PARIS (Reuters) - French unemployment fell to a 37-year low in the second quarter, as a multi-year downtrend was exaggerated by a coronavirus lockdown that meant people couldn't look for work, data from statistics agency INSEE showed on Thursday.
The jobless rate fell to 7.1%, from 7.8% in the first quarter, dropping to its lowest since the second quarter of 1983, when it stood at 7.0%.
INSEE warned that unemployment data for the first two quarters of 2020 was skewed because of the mid-March to mid-May lockdown, which reduced the number of those classified as unemployed by making it impossible for them to look for jobs.
The International Labour Organisation defines being unemployed as not working but being available to work and actively seeking a job - which was virtually impossible in most industries during lockdown.
"The sharp drop in unemployment in the second quarter of 2020 is not the result of an improving labour market but is an effect of the lockdown," INSEE said.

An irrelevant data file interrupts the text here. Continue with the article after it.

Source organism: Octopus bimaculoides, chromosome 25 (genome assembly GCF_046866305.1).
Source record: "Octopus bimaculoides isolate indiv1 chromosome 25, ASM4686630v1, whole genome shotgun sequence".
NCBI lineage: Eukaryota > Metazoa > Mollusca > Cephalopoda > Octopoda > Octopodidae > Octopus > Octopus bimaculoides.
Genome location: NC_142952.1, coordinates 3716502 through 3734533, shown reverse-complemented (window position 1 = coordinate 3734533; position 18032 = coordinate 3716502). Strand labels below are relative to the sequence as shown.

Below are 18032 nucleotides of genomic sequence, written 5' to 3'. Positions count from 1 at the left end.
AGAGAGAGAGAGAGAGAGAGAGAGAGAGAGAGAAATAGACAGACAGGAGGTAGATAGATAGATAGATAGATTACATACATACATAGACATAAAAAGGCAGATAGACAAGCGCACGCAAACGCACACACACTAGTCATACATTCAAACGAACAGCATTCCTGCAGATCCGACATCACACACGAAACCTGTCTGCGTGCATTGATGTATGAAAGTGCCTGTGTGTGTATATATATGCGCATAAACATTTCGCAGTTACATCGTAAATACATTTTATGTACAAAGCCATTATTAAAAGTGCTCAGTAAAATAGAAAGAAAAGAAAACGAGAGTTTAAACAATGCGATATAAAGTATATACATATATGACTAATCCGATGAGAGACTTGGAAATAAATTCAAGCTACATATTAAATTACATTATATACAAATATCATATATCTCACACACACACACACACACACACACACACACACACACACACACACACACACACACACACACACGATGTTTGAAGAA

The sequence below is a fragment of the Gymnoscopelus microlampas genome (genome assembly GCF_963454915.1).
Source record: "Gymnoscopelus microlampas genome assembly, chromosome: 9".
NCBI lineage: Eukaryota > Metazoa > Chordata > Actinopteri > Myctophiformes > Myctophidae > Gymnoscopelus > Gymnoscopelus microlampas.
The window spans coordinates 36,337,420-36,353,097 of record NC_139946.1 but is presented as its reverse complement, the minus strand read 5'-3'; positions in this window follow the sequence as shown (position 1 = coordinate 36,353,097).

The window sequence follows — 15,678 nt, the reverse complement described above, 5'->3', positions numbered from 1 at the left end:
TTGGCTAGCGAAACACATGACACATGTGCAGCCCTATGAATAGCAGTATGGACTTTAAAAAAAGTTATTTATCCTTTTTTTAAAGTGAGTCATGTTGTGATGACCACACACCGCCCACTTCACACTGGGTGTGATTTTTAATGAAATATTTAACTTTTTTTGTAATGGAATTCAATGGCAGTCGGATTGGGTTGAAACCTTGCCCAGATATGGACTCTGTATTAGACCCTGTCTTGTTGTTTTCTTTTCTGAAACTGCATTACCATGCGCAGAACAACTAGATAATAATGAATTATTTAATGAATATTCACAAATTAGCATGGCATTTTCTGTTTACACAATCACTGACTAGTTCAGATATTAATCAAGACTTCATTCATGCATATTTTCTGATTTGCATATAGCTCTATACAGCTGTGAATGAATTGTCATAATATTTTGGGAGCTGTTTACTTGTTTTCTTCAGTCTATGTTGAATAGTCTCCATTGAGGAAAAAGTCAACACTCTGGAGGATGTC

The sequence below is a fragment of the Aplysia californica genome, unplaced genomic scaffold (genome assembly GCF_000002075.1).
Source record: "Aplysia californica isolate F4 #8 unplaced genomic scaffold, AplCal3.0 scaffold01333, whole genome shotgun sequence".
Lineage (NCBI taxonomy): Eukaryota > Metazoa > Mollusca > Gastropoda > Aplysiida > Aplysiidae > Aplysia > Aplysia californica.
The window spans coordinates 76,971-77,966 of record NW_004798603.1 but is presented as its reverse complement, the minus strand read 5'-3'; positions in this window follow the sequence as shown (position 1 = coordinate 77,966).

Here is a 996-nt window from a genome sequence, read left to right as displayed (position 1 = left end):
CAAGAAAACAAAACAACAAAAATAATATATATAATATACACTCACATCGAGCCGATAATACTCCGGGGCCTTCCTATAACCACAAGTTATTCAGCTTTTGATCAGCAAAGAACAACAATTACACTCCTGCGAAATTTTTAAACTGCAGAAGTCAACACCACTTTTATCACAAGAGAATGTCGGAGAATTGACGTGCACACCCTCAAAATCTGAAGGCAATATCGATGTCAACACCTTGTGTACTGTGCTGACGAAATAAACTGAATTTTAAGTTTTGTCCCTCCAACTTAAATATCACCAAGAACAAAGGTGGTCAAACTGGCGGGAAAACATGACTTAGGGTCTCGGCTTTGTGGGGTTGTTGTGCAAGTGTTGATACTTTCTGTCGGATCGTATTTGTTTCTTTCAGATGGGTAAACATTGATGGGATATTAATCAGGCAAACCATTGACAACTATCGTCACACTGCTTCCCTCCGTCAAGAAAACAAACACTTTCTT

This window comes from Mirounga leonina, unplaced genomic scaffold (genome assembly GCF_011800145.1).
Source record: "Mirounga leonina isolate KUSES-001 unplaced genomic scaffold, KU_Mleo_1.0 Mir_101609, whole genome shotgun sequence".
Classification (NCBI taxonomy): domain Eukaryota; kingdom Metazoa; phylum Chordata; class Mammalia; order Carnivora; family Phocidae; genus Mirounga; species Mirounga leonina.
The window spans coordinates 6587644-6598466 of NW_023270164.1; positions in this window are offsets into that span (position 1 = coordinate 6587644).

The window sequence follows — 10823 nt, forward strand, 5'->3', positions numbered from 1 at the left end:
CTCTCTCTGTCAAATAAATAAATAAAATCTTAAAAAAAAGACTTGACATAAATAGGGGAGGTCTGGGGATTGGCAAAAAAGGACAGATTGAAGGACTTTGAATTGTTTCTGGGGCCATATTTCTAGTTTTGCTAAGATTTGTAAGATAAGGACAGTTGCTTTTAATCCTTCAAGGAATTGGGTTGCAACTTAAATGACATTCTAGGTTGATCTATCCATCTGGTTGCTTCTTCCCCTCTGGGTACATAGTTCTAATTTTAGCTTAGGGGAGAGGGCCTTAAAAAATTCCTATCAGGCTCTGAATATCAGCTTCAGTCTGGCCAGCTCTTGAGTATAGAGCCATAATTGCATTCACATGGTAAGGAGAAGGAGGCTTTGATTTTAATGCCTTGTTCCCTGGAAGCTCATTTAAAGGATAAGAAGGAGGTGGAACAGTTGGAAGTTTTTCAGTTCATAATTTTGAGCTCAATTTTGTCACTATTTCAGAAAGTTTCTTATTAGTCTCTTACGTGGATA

INSEE said the number of people who want a job but are not considered unemployed under the ILO definition had increased by 1.9 percentage points to 6.0% of the active population.
This was the highest level since INSEE started measuring this statistic in 2003 and the main reason for the fall of the Q2 unemployment rate.
The agency also said that weekly jobs data show that following the end of lockdown and the restarting of the economy, the unemployment rate at the end of the second quarter was comparable to the level before lockdown.
In the last quarter of 2019, unemployment had fallen to 8.1%, continuing a downtrend from 9.5% in the second quarter of 2017, when President Emmanuel Macron took office and started liberalising France's labour market.
The French jobless rate stood above 10% throughout the 2012-2017 term of Macron's predecessor, Francois Hollande. It had been nearly continuously above 10% from mid-1993 to mid-1999 before falling back to 7.2% in the first quarter of 2008, just before the financial crisis hit.
(Reporting by Geert De Clercq and Myriam Rivet; editing by Alex Richardson, Larry King)